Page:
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Whether you are new to less than truckload (LTL) shipping, or it has always been a part of your supply chain, many people still have a few misconceptions about it. Some may say ‘ignorance is bliss’ but in this case, what shippers don’t know or have a misunderstanding about, can cost them both time and money.
Our LTX staff and Board Members have over 100 years of LTL freight management experience and have come up with a list of the most common LTL Freight myths and misconceptions for you.
Respectable LTL carriers do not guarantee pick-up and delivery times, they give estimates. The estimate is based on your location, and the carrier’s typical lanes; if the pick-u and drop-off locations are in a high traffic area, your delivery time can be much lower than a remote location that isn’t travelled to often. Of course, you can always check with your 3PL to see if they can offer guaranteed LTL shipping as an additional service. If you are working with a carrier directly, rather than partnering with a 3PL, make sure that you are aware of their policies up front.
Although transit times are not guaranteed, the great thing about LTL shipping is you don’t need a ton of lead time to schedule a pick-up. In fact, you only need a two-hour notice is needed for pick-up that afternoon. LTL carriers deliver in the mornings, and pick-up in the afternoons, so scheduling the day of is very common.
Accessorial charges fluctuate between carriers. The best way to compare these is by looking at the carriers Rules Tariff. This tariff explains in detail the extra services (accessorial) the carrier can provide, along with the charge that may apply to the service requested. These can vary based on whether the rates are being calculated based on cents-per-hundred-pounds, or by flat rate. These rates can always be negotiated, though. Working with a 3PL experienced in these types of negotiations could ultimately save you hundreds of dollars.
While most shippers negotiate rates and discounts with their carriers, many don’t know that the fuel surcharge is also negotiable. Carriers aren’t fully against negotiating in this category, it’s just that most shippers never broach the topic. Although, leverage and consolidation potential play a major role in just how low you can get them to go. If you are a company that has a strong relationship with your carrier and deliver regularly with them, they’ll likely talk lower rates. However, if your company hasn’t had a steady relationship with the carrier, they might not care if you threaten to switch vendors.
If your company falls under the second category, a 3PL can come in very handy for you. Since third-party logistic companies buy freight in bulk, they have greater pricing leverage and can create substantial savings beyond what a small company could do on their own.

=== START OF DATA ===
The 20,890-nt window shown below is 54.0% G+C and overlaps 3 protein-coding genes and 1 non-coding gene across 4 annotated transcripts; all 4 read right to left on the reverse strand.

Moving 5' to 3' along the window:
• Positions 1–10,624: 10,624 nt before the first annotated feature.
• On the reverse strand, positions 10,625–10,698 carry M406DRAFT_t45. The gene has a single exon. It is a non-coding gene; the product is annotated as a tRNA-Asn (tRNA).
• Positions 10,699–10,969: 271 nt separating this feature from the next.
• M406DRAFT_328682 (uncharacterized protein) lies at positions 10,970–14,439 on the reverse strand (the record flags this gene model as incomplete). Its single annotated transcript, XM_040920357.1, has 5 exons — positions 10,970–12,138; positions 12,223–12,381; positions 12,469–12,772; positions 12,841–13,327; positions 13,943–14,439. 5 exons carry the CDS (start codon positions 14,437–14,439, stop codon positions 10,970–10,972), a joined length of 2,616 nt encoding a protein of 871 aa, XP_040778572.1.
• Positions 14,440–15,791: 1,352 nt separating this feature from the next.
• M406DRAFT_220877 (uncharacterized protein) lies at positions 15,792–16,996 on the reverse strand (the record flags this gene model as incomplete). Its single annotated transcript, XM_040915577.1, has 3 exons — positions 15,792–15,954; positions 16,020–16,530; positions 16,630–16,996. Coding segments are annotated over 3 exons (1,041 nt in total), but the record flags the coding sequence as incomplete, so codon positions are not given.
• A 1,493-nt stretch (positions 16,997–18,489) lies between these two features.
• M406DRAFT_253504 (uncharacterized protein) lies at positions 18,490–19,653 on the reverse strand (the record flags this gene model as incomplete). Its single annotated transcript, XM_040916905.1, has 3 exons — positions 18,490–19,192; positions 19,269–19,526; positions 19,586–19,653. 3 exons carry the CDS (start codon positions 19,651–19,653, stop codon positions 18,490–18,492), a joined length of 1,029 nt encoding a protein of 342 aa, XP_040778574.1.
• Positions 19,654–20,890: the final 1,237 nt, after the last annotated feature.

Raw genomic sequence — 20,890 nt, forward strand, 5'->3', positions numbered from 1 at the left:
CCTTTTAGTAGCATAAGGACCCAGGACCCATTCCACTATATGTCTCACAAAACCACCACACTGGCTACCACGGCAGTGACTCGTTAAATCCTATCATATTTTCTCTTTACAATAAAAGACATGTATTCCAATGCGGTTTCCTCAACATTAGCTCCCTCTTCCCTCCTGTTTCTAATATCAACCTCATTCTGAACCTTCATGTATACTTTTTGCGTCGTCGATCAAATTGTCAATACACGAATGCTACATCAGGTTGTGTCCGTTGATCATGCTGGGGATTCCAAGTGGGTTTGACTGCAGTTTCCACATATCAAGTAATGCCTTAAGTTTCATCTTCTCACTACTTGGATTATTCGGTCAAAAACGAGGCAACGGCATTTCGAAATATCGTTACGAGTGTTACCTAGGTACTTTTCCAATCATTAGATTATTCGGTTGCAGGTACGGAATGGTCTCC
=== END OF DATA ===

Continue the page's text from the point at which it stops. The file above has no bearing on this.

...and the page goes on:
When considering LTL pricing, remember that base rates can be just as important, if not more important than the discount. Your carrier might offer you a large discount to discourage you from looking elsewhere, but while your discount may look like an unbeatable deal, you should take a closer look. You may have a large discount, but if your base rate is significantly higher, you could end up paying more even with the significant discount. For example:
LTX Carrier: $610.60 (base rate) - $457.95 (75% discount) + $66.95 (fuel) = $219.60
ABC Carrier: $922.04 (base rate) - $737.63 (80% discount) + $66.95 (fuel) = $251.36
It’s common for shippers to say “I’ve been shipping the same freight for years, and my class has never changed. Classification isn’t something I have to worry about.” But that’s a false statement. It is imperative to occasionally check that your freight class hasn’t changed. IF you work with a 3PL, they will be able to advise you when and if these changes are made.
The National Motor Freight Classification Board (NMFC) meets bi-annually to revise the freight classifications of many different commodities, so there is always the possibility your freight classification could change with no warning. The NMFC is also slowly implementing density-based classifications as its primary process, which may affect the classification of your product as well.
If you’re not certain about what classification to use for your freight, contact your 3PL Provider to assist you.
Many shippers believe in working directly with the carriers for their shipping needs and cutting out the middle man, the 3PL. “Why would I pay a company to do something, I can certainly do myself?” they think. But, the fact of the matter is, working and negotiating with carriers requires vast industry knowledge, reputability, and leverage to get the best deal.
If logistics and shipping aren't one of your core competencies, then you’re not only leaving savings on the table but also wasting your own time. You need to understand the base pricing, surcharges, and what areas you should be negotiating on, and researching hundreds of carriers eats up hours of your day. Carriers will make you believe you are getting the best rate possible, but a good 3PL can weed out the most reputable carrier, that also gives you the best pricing.
A 3PL also has the leverage that we discussed above. A 3PL combines its customer’s freight, and its leverage sky rockets, forcing the carriers to negotiate stronger deals in hopes to secure a large bundle of business.
We hope that this article shined some light on the misconceptions in less than truckload shipping. Here at LTX, we are always working to secure our LTL customers the best deal, with the best carrier. For a free consultation click the button below.